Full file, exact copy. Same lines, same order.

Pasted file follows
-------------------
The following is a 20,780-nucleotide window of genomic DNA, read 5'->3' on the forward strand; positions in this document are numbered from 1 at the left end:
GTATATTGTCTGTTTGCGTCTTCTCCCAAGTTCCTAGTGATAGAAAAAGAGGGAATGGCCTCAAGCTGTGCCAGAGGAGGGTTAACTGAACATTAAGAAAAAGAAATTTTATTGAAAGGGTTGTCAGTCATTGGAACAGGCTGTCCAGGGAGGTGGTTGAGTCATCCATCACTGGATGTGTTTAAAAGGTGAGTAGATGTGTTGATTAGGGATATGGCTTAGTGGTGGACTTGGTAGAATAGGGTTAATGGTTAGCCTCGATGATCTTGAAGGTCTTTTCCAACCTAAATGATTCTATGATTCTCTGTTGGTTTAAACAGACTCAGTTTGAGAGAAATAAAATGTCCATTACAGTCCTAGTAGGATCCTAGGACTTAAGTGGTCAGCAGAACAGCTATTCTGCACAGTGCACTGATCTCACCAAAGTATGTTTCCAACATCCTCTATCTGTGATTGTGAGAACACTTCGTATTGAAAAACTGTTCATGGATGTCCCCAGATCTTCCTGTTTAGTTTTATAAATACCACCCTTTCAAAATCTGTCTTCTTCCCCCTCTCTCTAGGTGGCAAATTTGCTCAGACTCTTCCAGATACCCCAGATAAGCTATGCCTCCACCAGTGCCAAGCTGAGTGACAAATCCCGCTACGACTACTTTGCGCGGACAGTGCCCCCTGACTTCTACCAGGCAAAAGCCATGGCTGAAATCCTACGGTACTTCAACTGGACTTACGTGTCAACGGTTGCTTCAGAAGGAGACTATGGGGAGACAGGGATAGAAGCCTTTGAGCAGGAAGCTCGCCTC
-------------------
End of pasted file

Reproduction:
The following is a 20,780-nucleotide window of genomic DNA, read 5'->3' on the forward strand; positions in this document are numbered from 1 at the left end:
GTATATTGTCTGTTTGCGTCTTCTCCCAAGTTCCTAGTGATAGAAAAAGAGGGAATGGCCTCAAGCTGTGCCAGAGGAGGGTTAACTGAACATTAAGAAAAAGAAATTTTATTGAAAGGGTTGTCAGTCATTGGAACAGGCTGTCCAGGGAGGTGGTTGAGTCATCCATCACTGGATGTGTTTAAAAGGTGAGTAGATGTGTTGATTAGGGATATGGCTTAGTGGTGGACTTGGTAGAATAGGGTTAATGGTTAGCCTCGATGATCTTGAAGGTCTTTTCCAACCTAAATGATTCTATGATTCTCTGTTGGTTTAAACAGACTCAGTTTGAGAGAAATAAAATGTCCATTACAGTCCTAGTAGGATCCTAGGACTTAAGTGGTCAGCAGAACAGCTATTCTGCACAGTGCACTGATCTCACCAAAGTATGTTTCCAACATCCTCTATCTGTGATTGTGAGAACACTTCGTATTGAAAAACTGTTCATGGATGTCCCCAGATCTTCCTGTTTAGTTTTATAAATACCACCCTTTCAAAATCTGTCTTCTTCCCCCTCTCTCTAGGTGGCAAATTTGCTCAGACTCTTCCAGATACCCCAGATAAGCTATGCCTCCACCAGTGCCAAGCTGAGTGACAAATCCCGCTACGACTACTTTGCGCGGACAGTGCCCCCTGACTTCTACCAGGCAAAAGCCATGGCTGAAATCCTACGGTACTTCAACTGGACTTACGTGTCAACGGTTGCTTCAGAAGGAGACTATGGGGAGACAGGGATAGAAGCCTTTGAGCAGGAAGCTCGCCTC